Last year, when General Motors announced that it would be phasing out its once-proud Pontiac brand, we wrote a lengthy obituary and launched a two-week posting barrage paying tribute to the weird and wonderful cars nestled within the brand's corporate heritage. Now, with Ford announcing Mercury's demise, we have the opportunity to do the same thing for Mercury. But, strangely, we just don't really have that much to say on the subject.
Ford founded Mercury in 1939, and since that time Mercury has filled the hole between the value-level Ford brand and the luxury Lincoln brand. Unfortunately, that niche proved to be quite narrow; Mercury was upscale, but not that upscale, and Ford's insistence on keeping desirable luxury and performance cars within its own lineup left Mercury without a real foothold in the market.
As a result, while Mercury had some beautiful, fast, compelling cars, those cars were invariably very similar to beautiful, fast, compelling Fords. As a case in point, the Cougar, likely the most famous Mercury of the last 45 years, was based heavily on Ford Mustangs and Thunderbirds for most of its life. During the 1980s, the Cougar's primary distinguishing characteristic from the Thunderbird was its squared-off C-pillar. Likewise, the Car Lust Classics we're running this week--the Mercurys we cared enough to write about over the past few years--were almost entirely available in Ford trim as well.
I'm convinced that car cloning is an addictive drug for car manufacturers. The rush of cost savings and increased profits leads them to more and more excessive abuse, until they wind up hitting rock bottom with duplicative cars that offer no unique value and that undermine each brand's individual brand equity. Excessive platform sharing helped muddle GM's Chevrolet/Oldsmobile/Pontiac/Buick hierarchy to the extent that two of those brands are now dead. Mercury, which had less of its own independent heritage or powertrain reputation than any of those brands, was an even more extreme example of the perils of over-sharing.
The unique cars that did show up in Mercury dealerships--such as the Capri, the Capri II, the Merkur XR4Ti and Scorpio, and the roadster Capri--for the most part weren't sold under the Mercury name, and were almost completely misunderstood by the Lincoln-Mercury sales force. And really, what sporty-car buyer would think to shop at Lincoln-Mercury dealers?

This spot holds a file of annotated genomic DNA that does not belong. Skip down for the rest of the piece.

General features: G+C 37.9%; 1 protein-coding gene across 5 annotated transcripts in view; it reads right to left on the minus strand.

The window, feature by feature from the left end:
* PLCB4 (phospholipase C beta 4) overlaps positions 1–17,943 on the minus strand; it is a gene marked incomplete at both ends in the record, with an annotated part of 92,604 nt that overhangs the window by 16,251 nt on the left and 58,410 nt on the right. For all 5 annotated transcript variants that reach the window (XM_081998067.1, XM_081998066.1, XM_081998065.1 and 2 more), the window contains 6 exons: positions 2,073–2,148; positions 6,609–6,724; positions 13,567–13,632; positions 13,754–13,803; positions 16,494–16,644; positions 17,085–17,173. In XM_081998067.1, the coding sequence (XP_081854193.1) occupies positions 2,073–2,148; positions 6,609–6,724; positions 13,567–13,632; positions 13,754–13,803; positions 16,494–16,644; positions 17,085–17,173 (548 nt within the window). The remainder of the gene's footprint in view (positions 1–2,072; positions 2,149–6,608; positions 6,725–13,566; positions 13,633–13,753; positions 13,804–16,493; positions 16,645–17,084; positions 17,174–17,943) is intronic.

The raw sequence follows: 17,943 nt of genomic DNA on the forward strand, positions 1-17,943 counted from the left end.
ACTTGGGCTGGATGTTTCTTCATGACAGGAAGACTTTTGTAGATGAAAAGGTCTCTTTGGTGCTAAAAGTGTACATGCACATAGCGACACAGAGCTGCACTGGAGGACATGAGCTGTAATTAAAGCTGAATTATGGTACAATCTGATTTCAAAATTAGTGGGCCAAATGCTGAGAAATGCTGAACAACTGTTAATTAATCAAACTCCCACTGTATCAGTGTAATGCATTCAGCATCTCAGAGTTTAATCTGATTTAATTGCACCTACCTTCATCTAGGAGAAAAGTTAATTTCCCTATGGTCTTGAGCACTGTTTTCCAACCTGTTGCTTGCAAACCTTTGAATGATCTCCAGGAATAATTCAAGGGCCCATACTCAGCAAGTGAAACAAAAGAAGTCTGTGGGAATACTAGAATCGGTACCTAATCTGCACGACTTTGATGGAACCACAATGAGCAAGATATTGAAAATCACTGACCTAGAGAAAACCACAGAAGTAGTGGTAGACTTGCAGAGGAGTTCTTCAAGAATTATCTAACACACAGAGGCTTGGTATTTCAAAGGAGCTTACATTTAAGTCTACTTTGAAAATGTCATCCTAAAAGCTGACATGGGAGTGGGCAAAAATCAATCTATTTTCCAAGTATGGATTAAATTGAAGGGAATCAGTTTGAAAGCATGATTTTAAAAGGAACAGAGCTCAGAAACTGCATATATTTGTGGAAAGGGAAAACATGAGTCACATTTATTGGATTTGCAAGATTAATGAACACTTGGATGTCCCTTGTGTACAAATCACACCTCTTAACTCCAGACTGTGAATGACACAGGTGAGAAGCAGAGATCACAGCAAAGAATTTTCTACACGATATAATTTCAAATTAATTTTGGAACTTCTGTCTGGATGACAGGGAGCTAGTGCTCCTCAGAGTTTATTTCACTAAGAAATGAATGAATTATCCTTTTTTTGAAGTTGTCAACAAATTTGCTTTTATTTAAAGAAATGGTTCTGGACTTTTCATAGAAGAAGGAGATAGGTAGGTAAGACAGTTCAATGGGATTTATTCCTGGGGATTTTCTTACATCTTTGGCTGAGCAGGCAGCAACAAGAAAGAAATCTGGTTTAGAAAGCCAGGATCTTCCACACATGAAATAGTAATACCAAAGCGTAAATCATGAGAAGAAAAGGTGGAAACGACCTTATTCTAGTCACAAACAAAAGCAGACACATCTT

Ultimately, it came down to this; customers ignored Mercury because it had little unique to offer that customers couldn't get from Ford or Lincoln instead. When smart used-car shoppers pick up used Mercurys instead of Fords because they devalue so quickly, that's a sign that the brand has some serious problems.
I have always wanted to like Mercurys; in practice, they were semi-quirky Fords with better standard equipment, and their comparative rarity made them seem more special. Mercurys have also had some really memorable names--Cyclone, Comet, Cougar, Capri, Marauder, Mariner, Mountaineer, Sable, Tracer ... in a car world dominated by unimaginative alphanumeric designations, those names were evocative and, matched to the right products, potentially powerful. Heck, even the Ford Pinto clone, the Bobcat, had a pretty cool appelation. Some Mercurys were cars worthy of their names, but most were not. Imagine a Bobcat sport hatchback. Or a Mariner luxury sedan. Or a Tracer sports car. It kills me that these names were wasted on rebadges of mediocre cars.
So ... Mercury. Losing a car brand is generally a sad thing, as it contributes to a further homogenization of our roads, but it's difficult to feel too outraged at this news. Pontiac had its long stretches of mediocrity, but those stretches were also punctuated by moments of its own unique genius. Mercury had some high points, which we'll try to highlight this week, but those high points were more derivative of Ford's high points than anything else. Overall, I'm more disappointed that Mercury wasn't more interested than I am that it's going away.